In April of 2008, we decided to move to California. Losing our house to a foreclosure became a certainty after months of trying to make up for the lost income. Our Serbian friends Dragana and Milan moved to Orange County two years before us, and put a lot of effort into convincing us that relocating to a palmy balmy paradise was not such a bad idea. We would have to say goodbye to our beautiful house and move to an apartment no matter what we did. So why not California? Husband’s manager had flown him out and he was in love with it. The Beasties were too small to comprehend the recession, and they were extremely excited about the move. Not so much the College Kritter, who at the time took classes at a Community College as part of the specialized curriculum her high school offered. The idea of having to take another PE class as a requirement for graduating a California school did not sit well with her. Not to mention all the friends and the boyfriend…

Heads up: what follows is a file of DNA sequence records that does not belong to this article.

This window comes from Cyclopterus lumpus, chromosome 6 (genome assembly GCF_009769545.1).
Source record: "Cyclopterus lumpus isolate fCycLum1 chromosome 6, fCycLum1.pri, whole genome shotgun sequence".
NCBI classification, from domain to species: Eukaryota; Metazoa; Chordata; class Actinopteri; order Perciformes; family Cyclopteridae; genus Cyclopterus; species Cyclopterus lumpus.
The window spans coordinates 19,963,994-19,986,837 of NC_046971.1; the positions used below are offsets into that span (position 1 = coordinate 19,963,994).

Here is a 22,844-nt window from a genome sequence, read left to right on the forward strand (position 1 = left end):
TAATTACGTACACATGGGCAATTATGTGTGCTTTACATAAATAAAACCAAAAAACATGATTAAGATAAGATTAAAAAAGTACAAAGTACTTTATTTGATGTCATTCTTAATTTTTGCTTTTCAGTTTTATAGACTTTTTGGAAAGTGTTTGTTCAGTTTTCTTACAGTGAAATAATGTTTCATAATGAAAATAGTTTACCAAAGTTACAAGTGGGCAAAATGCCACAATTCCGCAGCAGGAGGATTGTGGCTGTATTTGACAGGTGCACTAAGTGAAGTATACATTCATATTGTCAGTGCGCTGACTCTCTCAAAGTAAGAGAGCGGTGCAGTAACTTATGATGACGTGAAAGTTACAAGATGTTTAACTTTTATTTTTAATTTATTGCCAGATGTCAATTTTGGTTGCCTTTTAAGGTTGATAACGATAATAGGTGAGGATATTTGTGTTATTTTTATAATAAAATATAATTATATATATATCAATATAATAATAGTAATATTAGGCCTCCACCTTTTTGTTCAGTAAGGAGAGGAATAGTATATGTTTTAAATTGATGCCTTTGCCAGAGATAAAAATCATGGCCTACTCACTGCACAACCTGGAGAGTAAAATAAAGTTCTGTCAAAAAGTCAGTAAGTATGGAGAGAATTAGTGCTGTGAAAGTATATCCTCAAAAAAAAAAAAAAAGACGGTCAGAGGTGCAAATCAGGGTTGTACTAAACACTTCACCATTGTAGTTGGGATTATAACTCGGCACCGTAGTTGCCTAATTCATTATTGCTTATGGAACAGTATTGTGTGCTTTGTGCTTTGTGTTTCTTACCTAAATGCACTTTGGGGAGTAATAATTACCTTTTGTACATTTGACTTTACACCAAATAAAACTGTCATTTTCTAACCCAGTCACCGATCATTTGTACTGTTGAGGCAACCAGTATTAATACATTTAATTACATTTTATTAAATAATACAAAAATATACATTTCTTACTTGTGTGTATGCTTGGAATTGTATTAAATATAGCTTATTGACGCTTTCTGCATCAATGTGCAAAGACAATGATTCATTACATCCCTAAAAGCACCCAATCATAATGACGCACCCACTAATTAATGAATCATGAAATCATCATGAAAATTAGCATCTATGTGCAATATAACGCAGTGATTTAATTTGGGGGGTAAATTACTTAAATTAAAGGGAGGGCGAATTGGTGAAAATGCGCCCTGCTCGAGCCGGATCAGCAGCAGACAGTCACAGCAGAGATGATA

We spent a lot of time rearranging our lives. Father bought the tickets to Serbia for me and the kids for the whole summer, allowing Husband to have an enormous garage sale, pack up all our belongings, put them up in storage, and vacate the house, without breaking little innocent hearts. Our friends put the deposit on an apartment next door to theirs. The College Kritter decided to graduate in December. She also had to abandon her Midwest University choices and shift towards California schools. Farewell to University of Michigan, Northwestern, and University of Chicago! Hello… whatever schools are in California!
Fast-forward to spring of 2009. It is March twentieth, my birthday. Dragana is taking me and the College Kritter to a nice Italian restaurant in Aliso Viejo for lunch. We sit outside where the sun is caressing our skin. We are relaxed, laughing, gossiping in Serbian, completely enjoying the food and the company of each other. We drop Dragana off and continue on to pick up the groceries. I am still in a haze, feeling great after a good meal when the College Kritter drops the bomb: “Mmmmm, I don’t think that I have been accepted at any of the UC schools”. My heart instantly skips a beat, starting to gallop wildly, faster and faster, while I clutch the wheel with such a force that my fingers are devoid of blood.